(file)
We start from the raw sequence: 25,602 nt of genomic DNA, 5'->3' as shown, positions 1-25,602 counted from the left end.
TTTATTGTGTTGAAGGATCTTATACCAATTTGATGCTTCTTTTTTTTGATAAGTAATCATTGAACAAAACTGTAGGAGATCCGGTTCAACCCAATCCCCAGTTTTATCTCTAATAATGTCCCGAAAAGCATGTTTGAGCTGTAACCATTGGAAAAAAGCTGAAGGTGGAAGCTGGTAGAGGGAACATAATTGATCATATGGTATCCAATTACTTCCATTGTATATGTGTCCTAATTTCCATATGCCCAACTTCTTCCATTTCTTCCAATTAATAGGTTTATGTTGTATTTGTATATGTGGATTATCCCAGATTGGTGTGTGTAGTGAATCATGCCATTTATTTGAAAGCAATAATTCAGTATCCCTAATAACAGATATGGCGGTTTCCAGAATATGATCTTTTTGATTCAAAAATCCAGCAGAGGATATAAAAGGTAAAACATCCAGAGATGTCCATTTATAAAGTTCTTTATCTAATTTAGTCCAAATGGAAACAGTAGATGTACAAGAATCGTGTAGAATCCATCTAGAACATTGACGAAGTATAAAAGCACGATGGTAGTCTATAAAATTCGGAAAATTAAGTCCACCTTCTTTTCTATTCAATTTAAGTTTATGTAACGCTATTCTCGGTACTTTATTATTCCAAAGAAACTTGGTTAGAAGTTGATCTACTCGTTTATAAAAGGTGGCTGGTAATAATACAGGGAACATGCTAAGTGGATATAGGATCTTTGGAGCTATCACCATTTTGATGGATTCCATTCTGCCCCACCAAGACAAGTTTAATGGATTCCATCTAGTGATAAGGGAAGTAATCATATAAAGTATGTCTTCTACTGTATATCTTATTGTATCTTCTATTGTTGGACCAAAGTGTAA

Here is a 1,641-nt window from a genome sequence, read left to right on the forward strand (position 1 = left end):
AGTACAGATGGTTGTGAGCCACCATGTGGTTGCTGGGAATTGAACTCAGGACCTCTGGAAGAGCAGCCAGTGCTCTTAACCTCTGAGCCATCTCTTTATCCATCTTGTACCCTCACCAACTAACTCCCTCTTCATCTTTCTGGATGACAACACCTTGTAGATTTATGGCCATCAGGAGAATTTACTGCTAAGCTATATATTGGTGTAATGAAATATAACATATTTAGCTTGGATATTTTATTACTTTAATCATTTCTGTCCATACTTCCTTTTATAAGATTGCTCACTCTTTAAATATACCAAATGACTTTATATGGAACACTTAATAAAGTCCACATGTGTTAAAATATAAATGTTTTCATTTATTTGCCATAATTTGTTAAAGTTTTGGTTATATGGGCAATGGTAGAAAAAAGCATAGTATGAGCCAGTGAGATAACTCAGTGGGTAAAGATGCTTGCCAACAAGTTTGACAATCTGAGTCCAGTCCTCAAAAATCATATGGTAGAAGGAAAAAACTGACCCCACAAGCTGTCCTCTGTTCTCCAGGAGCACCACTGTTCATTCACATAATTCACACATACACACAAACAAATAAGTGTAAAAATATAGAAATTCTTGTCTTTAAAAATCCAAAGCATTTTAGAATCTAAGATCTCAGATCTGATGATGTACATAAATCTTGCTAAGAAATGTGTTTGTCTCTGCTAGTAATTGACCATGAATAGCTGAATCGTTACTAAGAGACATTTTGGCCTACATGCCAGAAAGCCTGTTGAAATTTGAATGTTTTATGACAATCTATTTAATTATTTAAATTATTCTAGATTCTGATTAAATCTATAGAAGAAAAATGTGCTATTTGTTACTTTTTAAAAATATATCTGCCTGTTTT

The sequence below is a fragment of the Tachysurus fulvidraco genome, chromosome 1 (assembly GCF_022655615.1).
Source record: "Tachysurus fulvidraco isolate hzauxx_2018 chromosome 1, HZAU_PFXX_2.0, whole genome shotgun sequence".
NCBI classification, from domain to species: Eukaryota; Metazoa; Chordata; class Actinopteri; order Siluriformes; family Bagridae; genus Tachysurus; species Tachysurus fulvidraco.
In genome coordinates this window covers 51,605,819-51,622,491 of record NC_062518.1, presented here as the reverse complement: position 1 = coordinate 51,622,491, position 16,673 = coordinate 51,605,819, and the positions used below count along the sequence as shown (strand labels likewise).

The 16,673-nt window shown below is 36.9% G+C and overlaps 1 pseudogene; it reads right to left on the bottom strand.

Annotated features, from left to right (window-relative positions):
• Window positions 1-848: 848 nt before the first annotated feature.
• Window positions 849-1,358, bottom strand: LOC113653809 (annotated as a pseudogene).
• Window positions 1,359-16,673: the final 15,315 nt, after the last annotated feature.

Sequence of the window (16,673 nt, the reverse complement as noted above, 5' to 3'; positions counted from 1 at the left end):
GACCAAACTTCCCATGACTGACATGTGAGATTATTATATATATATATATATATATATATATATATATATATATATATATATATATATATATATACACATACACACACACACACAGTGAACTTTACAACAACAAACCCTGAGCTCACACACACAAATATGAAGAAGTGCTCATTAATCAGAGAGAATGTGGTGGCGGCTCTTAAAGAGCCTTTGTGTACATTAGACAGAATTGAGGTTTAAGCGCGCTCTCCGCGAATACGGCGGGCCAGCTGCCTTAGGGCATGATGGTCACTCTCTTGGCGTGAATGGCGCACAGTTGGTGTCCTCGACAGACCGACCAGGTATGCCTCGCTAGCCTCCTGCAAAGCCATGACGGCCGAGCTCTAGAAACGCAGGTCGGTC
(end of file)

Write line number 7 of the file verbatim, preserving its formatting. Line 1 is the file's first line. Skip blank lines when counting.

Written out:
NCBI classification, from domain to species: Eukaryota; Metazoa; Chordata; class Actinopteri; order Siluriformes; family Bagridae; genus Tachysurus; species Tachysurus fulvidraco.